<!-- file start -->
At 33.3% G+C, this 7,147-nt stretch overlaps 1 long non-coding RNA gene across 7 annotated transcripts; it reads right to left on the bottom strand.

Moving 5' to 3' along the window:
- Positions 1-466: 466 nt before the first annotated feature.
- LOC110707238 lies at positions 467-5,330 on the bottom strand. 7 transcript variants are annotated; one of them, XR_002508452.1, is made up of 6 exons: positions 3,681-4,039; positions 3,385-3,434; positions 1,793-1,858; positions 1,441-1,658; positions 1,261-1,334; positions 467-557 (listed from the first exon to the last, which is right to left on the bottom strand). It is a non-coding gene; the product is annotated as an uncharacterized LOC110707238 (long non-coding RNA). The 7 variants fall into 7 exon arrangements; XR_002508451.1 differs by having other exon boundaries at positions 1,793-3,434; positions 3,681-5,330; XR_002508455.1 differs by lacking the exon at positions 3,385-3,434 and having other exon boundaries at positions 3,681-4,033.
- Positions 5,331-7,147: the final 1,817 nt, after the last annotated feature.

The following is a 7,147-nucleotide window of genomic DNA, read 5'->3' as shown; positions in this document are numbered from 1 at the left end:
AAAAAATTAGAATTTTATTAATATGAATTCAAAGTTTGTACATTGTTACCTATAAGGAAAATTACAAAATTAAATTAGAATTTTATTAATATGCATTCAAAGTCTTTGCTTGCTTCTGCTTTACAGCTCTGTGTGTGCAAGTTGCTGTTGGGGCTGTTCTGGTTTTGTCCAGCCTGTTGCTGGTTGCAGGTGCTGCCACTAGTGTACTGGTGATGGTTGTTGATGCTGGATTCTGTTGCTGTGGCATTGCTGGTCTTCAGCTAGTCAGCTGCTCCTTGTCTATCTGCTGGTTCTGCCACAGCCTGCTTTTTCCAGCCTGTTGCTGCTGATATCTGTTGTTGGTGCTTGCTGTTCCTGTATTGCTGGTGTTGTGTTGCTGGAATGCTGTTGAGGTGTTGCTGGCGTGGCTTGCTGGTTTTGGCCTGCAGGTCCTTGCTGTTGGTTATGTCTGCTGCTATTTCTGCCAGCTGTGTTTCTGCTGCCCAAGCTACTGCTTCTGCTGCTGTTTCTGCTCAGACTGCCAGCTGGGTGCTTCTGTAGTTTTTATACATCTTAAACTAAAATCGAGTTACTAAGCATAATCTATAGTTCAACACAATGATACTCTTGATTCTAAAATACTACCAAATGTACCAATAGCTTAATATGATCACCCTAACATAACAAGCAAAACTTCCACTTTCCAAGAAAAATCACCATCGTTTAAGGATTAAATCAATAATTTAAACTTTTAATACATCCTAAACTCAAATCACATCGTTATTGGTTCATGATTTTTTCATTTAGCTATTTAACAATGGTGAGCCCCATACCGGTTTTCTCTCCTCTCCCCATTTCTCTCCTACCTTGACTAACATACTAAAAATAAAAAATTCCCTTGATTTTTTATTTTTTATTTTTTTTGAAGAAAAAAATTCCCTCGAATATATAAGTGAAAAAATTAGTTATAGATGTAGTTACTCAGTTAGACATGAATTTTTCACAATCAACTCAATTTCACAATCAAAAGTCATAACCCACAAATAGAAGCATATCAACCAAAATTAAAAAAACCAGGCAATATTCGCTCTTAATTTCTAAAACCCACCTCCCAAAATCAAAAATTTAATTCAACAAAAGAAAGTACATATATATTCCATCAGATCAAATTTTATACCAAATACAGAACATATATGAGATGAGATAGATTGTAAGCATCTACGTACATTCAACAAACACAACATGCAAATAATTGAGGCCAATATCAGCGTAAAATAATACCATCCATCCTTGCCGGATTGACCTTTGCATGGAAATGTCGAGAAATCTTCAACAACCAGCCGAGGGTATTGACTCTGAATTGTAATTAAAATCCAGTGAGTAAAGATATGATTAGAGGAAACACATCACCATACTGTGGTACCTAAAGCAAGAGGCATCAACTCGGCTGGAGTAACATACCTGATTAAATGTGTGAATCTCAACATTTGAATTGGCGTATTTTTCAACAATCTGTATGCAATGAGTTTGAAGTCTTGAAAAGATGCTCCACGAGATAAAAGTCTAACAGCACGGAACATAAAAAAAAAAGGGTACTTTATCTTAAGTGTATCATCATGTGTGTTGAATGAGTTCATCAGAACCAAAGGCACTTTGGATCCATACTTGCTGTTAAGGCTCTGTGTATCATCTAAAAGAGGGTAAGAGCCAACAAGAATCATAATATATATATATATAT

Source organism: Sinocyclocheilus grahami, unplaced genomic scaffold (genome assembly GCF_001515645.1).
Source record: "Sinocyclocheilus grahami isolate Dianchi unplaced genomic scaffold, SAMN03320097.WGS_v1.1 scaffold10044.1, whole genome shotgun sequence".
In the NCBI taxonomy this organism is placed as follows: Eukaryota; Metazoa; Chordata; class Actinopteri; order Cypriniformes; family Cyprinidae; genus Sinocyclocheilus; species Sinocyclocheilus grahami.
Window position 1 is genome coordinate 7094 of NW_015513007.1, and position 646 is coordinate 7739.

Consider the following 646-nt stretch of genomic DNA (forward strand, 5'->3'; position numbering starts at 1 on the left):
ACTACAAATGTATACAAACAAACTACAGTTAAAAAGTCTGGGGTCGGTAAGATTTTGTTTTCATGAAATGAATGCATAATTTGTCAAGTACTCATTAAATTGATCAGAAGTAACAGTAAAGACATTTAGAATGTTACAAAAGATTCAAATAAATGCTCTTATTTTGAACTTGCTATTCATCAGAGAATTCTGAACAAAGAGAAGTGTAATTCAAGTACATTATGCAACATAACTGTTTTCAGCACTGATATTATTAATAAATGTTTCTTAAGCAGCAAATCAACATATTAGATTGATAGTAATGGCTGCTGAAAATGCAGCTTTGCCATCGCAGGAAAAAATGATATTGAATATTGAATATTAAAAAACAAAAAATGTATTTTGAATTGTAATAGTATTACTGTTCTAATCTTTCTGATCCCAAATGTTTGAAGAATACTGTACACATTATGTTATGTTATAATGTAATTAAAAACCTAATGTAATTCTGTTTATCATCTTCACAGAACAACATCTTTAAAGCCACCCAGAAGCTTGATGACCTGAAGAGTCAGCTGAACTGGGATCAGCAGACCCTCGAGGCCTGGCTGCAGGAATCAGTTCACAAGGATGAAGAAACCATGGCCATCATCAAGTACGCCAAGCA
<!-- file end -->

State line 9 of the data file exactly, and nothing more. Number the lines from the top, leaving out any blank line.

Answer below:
Source record: "Sinocyclocheilus grahami isolate Dianchi unplaced genomic scaffold, SAMN03320097.WGS_v1.1 scaffold10044.1, whole genome shotgun sequence".